The Sweaty Surgeon: Raising Ambient Operating Room Temperature Benefits Neither Patient nor Surgeon
Hypothermia, defined by a core temperature <36°C (96.8°F), has been associated with increased morbidity in surgery1. Specifically, patient discomfort2, increased cardiac events3, increased blood loss4,5 secondary to impaired coagulation enzyme function6, increased risk of infection7,8, poor wound-healing8, and prolonged care in the postanesthesia care unit9 have been correlated with patient hypothermia in nonorthopaedic patients. However, an important question is whether increasing the room temperature actually reduces the risk of hypothermia. Furthermore, what are the possible unforeseen negative consequences of increasing the room temperature?
To answer this question, we performed a comprehensive literature search of the PubMed, MEDLINE, CINAHL (Cumulative Index to Nursing and Allied Health Literature), Cochrane, and Embase databases for all articles published between January 1, 1990, and June 5, 2016, that included the following terms: (1) operating room temperature, (2) operating room hypothermia, (3) ambient operating room temperature, (4) surgeon concentration, (5) temperature and cognition, and (6) surgery hypothermia. This initial query yielded a total of 72 original articles that we reviewed for their relevance to temperature in the OR as it pertains to patients and surgeons.
Based on this review, we found that there are several reasons to be skeptical of the literature regarding hypothermia and patient complications in orthopaedic surgery. First, none of the published studies exclusively involved orthopaedic patients, so the relationship between intraoperative hypothermia and complications in the orthopaedic patient has not been demonstrated. Second, the published studies show a correlation between temperature and complications, but these studies do not establish cause and effect. Third, there are some studies that suggest that higher OR temperatures in orthopaedic cases might lead to higher infection rates.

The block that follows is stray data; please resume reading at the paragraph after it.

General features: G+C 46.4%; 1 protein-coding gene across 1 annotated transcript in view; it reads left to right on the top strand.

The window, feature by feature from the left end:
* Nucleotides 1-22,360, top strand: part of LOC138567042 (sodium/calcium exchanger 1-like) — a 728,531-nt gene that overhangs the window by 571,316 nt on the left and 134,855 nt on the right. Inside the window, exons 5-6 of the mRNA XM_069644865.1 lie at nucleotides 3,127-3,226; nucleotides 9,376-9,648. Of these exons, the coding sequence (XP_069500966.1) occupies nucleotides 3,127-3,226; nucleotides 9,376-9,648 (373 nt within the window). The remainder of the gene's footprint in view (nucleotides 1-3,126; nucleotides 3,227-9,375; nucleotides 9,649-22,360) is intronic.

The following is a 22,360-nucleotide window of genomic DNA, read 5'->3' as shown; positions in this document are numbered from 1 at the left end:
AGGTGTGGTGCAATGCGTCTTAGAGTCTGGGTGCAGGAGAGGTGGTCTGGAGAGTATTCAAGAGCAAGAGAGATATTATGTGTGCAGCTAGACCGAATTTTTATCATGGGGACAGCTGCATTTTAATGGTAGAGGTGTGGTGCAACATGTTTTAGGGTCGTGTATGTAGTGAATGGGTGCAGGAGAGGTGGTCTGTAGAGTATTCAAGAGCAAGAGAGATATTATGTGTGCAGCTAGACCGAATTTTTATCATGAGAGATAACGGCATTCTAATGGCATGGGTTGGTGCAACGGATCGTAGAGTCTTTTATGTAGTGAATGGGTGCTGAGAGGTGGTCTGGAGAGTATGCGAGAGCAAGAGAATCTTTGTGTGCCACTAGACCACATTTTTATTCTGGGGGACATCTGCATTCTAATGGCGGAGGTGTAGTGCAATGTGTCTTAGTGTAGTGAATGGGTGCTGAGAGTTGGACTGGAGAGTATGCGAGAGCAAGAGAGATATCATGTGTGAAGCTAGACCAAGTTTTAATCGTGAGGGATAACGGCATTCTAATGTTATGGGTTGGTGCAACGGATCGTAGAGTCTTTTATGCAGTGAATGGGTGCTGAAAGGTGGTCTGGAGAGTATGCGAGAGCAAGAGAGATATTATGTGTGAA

Up to two-thirds of trauma patients present to the emergency department in a hypothermic state10,11. As a result, OR staff often have more difficulty controlling the core temperature in this cohort. The correlation between room temperature and patient core temperature has been scrutinized in some studies12,13. In 1 prospective investigation, patients undergoing total joint arthroplasty were randomized into a warm OR (24°C [75.2°F]) or a standard-temperature OR (17°C [62.6°F])12. After the patient had been covered in a forced-air warming system and warm blankets, the surgery commenced and all of the ORs were lowered to the standard temperature. At the start of the procedure, the experimental group had a minimally, albeit significantly, warmer core temperature (+0.31°C [0.55°F]) than the group in ORs at the standard temperature. However, at the conclusion of the case, the 2 cohorts had equal core temperatures (36.35°C and 36.16°C, respectively). The authors concluded that prewarming the OR did not appear to offer any benefit to the patient, especially with stable patients undergoing elective orthopaedic procedures.
In another prospective analysis conducted at the Los Angeles County Medical Center that looked at all trauma patients, including nearly 20% with substantial orthopaedic injuries, ambient OR temperature was compared with intraoperative core patient temperature every 5 minutes13. Additionally, the status of the hypothermic patients was compared with patients with normothermic core temperatures (≥36°C [96.8°F]). While preoperative and postoperative hypothermia (≤35°C [95°F]) were determined to be a risk factor for mortality, this was deemed correlational and not causational.